Tradition: Thaumat (senke)
Ah, hlalin, do not fault her for leaving. She did not mean to mishandle your heart. In three days’ time you will understand why.
On the first day, the Mask in Black appeared to the girl at the banks of the vagrant river. The girl was scrubbing her hands clean, scrubbing her face clean. She startled badly when she noticed the other woman.
“I won’t tell,” the masked woman said, staying her with a hand.
“I did a very bad thing,” The girl confessed. She raised the mangled body of a pakaquoia out of the river, a strange, craven creature of silk and straw. It lay limp in her hands.
“It wouldn’t stop,” The girl said, tears spilling out of her eyes. “It just wouldn’t stop. It sang and sang and all the words in the song were awful, just awful, like something out of a nightmare. I didn’t mean to hurt it. I just wanted it to stop.”
The masked woman knelt down beside the girl, touching her shoulder gently. “Mu piché, it was a bad thing you did, but the river can’t wash away what idle hands can mend. Lay her in the water tonight. Tomorrow, I will show you how…”
On the second day, the Mask in Black brought needles, twine, and sprigs of brittlebush to the vagrant river. Together, they mended the raw seams of the girl’s pakaquoia.
On the last stitch, the pakaquoia sprang up in the girl’s lap. It opened its great beak to crow, and many things spilled out of its mouth– Many unkind things. Strange compulsions to hurt itself and to hurt others. The girl covered her ears and screwed her eyes shut as it wailed and wailed and wailed.
“What do I do?” She asked the woman, barely able to hear herself over the din. “I yell and scream and cry and beg and it never stops.”
“Hm,” The Mask in Black stepped back from it all, and looked the two of them up and down. “Have you tried singing along?”
“I don’t dare say such horrible things!”
“Say something kind, then.”
The girl opened her eyes and looked down at the pakaquoia in her lap, the wretched little thing screaming its head off. She opened her mouth and began to sing, too.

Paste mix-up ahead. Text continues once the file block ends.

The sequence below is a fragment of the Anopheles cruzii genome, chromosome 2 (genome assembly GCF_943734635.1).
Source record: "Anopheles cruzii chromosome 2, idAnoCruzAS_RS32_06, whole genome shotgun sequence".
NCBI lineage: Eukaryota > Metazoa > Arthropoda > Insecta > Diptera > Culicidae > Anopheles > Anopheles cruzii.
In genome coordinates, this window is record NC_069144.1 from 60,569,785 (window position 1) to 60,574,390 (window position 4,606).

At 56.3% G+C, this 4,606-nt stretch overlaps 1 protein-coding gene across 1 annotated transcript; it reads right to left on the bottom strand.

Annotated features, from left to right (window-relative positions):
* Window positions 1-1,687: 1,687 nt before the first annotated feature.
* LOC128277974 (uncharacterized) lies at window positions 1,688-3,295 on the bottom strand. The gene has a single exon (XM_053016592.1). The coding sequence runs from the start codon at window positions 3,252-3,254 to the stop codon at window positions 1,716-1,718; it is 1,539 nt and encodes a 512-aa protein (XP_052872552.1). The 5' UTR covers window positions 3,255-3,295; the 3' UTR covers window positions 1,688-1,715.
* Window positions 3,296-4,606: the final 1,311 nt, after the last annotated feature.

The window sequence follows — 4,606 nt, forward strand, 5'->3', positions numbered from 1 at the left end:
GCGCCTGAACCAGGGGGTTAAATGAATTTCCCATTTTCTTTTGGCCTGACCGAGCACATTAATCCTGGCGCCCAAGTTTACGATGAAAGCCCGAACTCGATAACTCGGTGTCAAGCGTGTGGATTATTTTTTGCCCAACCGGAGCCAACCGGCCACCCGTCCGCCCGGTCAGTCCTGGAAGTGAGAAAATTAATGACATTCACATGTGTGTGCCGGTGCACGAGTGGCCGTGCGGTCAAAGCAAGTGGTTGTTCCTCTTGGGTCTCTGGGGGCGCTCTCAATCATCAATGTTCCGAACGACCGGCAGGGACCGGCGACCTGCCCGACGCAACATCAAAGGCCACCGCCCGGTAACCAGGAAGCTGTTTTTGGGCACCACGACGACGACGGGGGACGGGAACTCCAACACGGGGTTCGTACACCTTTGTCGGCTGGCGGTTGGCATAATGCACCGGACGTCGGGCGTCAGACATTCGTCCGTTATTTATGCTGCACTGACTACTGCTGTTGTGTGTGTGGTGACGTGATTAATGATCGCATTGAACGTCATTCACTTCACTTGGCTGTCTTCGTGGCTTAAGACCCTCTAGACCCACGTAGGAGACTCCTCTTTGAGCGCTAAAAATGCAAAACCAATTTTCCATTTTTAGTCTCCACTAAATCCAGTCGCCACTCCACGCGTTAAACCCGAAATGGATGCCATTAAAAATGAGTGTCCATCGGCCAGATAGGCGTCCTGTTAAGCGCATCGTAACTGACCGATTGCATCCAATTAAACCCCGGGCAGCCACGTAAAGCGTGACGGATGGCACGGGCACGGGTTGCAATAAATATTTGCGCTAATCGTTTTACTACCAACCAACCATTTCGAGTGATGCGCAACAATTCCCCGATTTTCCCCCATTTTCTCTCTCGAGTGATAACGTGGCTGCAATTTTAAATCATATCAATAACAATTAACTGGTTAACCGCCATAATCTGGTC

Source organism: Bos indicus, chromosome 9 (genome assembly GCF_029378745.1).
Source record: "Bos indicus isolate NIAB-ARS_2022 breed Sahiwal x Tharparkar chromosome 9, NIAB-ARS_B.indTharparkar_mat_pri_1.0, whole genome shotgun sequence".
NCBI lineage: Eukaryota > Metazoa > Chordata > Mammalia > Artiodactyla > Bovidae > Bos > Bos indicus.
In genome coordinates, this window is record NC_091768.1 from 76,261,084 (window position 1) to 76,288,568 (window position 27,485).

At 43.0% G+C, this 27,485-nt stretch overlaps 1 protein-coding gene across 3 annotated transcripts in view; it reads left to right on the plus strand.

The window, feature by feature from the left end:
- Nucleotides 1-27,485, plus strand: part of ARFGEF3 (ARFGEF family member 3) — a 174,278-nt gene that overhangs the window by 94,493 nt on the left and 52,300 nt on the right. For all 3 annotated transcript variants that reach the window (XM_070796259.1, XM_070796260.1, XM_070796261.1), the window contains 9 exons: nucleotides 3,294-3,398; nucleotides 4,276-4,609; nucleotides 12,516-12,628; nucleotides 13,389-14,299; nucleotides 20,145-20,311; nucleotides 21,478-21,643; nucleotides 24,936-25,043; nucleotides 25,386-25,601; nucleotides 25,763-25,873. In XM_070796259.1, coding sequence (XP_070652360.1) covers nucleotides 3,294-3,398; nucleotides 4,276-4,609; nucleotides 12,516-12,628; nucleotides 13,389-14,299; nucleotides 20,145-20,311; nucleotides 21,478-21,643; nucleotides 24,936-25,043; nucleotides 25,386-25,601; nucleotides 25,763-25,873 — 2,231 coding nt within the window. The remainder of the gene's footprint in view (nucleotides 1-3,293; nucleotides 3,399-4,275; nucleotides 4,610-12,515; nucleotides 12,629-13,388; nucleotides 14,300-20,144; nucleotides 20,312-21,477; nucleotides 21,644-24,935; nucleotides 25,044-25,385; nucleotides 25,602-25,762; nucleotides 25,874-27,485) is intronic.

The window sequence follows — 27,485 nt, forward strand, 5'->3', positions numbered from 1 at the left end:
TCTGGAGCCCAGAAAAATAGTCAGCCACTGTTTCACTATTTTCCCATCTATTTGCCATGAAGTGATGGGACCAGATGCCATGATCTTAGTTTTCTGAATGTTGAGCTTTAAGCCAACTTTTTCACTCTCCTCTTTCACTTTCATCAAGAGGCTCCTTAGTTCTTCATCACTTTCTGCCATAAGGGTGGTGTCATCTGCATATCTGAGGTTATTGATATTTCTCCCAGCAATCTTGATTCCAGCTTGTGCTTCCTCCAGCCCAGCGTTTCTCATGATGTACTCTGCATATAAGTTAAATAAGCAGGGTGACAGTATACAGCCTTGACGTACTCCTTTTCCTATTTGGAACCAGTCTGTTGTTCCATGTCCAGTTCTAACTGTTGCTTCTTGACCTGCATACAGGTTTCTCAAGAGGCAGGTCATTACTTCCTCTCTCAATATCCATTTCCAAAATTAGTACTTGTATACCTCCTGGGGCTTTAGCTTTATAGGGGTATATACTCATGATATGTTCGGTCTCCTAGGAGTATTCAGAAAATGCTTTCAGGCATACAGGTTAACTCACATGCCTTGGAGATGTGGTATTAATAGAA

The girl sang of clear skies and soft rains, of burning bushes, thunderheads, and silent peaks. But the pakaquoia crowed louder and louder, until it reached a fever pitch that the girl could never hope to match.
“No, no,” The Mask in Black shook her head. “Not nice things. Kind things.”
So the girl lowered her voice and sang about other things, more bittersweet things. Lonely nights, broken bodies, and violence against herself. The pakaquoia crowed for a time, oblivious to her song, but bit by bit its yawning jaw began to close.
The girl’s voice became very quiet. The admission became a confession. She apologized to the creature, to her fathers, the land, and to herself. The pakaquoia burbled softly, matching her delicate tones. She stopped. It stopped.
The girl looked up to the Mask in Black with wide eyes, tears threatening to spill down her cheeks. The woman laid a hand on her shoulder, and said nothing.
On the night of the third day, the girl bound up the ocotillo door with sisal twine, and barred it shut with her kitchen table. She stuffed rags and laundry into her tiny adobe windows, locked herself in her room and burned brittlebush by her bedside window. After all this was done, she clutched her pakaquoia tight in her arms, covering its mouth and covering her own. All at the command of the Mask in Black. The monsoon rains tap against the sandblasted window. In the patter comes a light clacking, like nails against glass.
It knocks at her bedroom window– the blackened mask.
◈ ◆ ◈
One must be very lucky– or very unlucky– to receive a visitation from a pakaquoia. The Mask in Black must be crossed by every star in the sky, because she claims to have met hundreds.
The Mask in Black is a ‘reckonciler’ by trade. Somewhere between a therapist, a bounty hunter, and a medium, she seeks out those bewitched with pakaquoia to settle their feuds. She is considered the best (and only) reckonciler in high Asthaom, and she’s yet to meet with a pakaquoia she couldn’t reckon with. Or any mortal man, for that matter.
Despite her talents, most do not seek her out until the situation becomes dire. Visitations from the Mask in Black are an ordeal. Her methods have been described at best as “highly unconventional,” and at worse as “torturous, arbitary, and cruel.”
This is to say nothing of the details her clients refuse to volunteer. The Mask in Black is difficult to find, prone to restless fits of wandering across the high Asthaom desert. Those who go looking for her instead find themselves confounded by a strange tic that each of her clients share:
When asked to describe the woman’s face, they are rendered speechless.